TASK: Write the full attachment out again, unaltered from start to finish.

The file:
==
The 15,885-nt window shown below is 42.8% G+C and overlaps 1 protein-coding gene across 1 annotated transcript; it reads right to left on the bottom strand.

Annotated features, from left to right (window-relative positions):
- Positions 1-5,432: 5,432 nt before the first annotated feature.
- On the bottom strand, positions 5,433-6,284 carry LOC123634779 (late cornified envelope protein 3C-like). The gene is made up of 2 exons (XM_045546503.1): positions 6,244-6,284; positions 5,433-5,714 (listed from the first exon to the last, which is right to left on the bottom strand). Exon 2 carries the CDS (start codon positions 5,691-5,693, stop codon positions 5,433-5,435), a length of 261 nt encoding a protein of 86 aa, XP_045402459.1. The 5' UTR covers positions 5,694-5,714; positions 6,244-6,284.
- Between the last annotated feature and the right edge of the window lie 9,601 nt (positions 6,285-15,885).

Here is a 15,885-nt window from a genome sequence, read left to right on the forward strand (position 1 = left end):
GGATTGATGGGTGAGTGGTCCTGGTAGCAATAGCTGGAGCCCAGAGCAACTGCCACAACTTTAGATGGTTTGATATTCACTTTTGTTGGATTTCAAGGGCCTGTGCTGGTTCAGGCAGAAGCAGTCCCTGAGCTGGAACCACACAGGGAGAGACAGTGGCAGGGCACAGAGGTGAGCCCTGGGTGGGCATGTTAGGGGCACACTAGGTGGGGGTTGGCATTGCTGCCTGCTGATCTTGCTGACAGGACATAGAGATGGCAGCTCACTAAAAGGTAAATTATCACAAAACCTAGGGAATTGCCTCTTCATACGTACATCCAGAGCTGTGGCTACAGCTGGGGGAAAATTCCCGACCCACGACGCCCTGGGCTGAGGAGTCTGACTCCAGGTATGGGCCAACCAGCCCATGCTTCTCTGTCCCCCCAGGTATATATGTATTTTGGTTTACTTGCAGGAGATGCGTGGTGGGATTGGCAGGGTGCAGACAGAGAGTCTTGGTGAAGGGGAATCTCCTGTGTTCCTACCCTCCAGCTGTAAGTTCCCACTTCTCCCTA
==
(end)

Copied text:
The 15,885-nt window shown below is 42.8% G+C and overlaps 1 protein-coding gene across 1 annotated transcript; it reads right to left on the bottom strand.

Annotated features, from left to right (window-relative positions):
- Positions 1-5,432: 5,432 nt before the first annotated feature.
- On the bottom strand, positions 5,433-6,284 carry LOC123634779 (late cornified envelope protein 3C-like). The gene is made up of 2 exons (XM_045546503.1): positions 6,244-6,284; positions 5,433-5,714 (listed from the first exon to the last, which is right to left on the bottom strand). Exon 2 carries the CDS (start codon positions 5,691-5,693, stop codon positions 5,433-5,435), a length of 261 nt encoding a protein of 86 aa, XP_045402459.1. The 5' UTR covers positions 5,694-5,714; positions 6,244-6,284.
- Between the last annotated feature and the right edge of the window lie 9,601 nt (positions 6,285-15,885).

Here is a 15,885-nt window from a genome sequence, read left to right on the forward strand (position 1 = left end):
GGATTGATGGGTGAGTGGTCCTGGTAGCAATAGCTGGAGCCCAGAGCAACTGCCACAACTTTAGATGGTTTGATATTCACTTTTGTTGGATTTCAAGGGCCTGTGCTGGTTCAGGCAGAAGCAGTCCCTGAGCTGGAACCACACAGGGAGAGACAGTGGCAGGGCACAGAGGTGAGCCCTGGGTGGGCATGTTAGGGGCACACTAGGTGGGGGTTGGCATTGCTGCCTGCTGATCTTGCTGACAGGACATAGAGATGGCAGCTCACTAAAAGGTAAATTATCACAAAACCTAGGGAATTGCCTCTTCATACGTACATCCAGAGCTGTGGCTACAGCTGGGGGAAAATTCCCGACCCACGACGCCCTGGGCTGAGGAGTCTGACTCCAGGTATGGGCCAACCAGCCCATGCTTCTCTGTCCCCCCAGGTATATATGTATTTTGGTTTACTTGCAGGAGATGCGTGGTGGGATTGGCAGGGTGCAGACAGAGAGTCTTGGTGAAGGGGAATCTCCTGTGTTCCTACCCTCCAGCTGTAAGTTCCCACTTCTCCCTA